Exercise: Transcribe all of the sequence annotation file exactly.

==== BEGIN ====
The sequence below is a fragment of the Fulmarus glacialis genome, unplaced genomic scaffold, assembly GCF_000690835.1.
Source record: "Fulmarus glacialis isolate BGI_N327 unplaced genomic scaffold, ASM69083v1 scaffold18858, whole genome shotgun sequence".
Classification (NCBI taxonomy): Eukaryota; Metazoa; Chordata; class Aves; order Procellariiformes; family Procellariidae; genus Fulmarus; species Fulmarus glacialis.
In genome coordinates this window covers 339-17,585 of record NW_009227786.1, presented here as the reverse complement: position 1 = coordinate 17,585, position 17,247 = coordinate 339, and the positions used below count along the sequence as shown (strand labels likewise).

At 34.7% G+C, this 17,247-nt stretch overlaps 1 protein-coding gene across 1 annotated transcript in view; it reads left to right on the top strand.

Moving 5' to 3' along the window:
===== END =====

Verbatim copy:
The sequence below is a fragment of the Fulmarus glacialis genome, unplaced genomic scaffold, assembly GCF_000690835.1.
Source record: "Fulmarus glacialis isolate BGI_N327 unplaced genomic scaffold, ASM69083v1 scaffold18858, whole genome shotgun sequence".
Classification (NCBI taxonomy): Eukaryota; Metazoa; Chordata; class Aves; order Procellariiformes; family Procellariidae; genus Fulmarus; species Fulmarus glacialis.
In genome coordinates this window covers 339-17,585 of record NW_009227786.1, presented here as the reverse complement: position 1 = coordinate 17,585, position 17,247 = coordinate 339, and the positions used below count along the sequence as shown (strand labels likewise).

At 34.7% G+C, this 17,247-nt stretch overlaps 1 protein-coding gene across 1 annotated transcript in view; it reads left to right on the top strand.

Moving 5' to 3' along the window: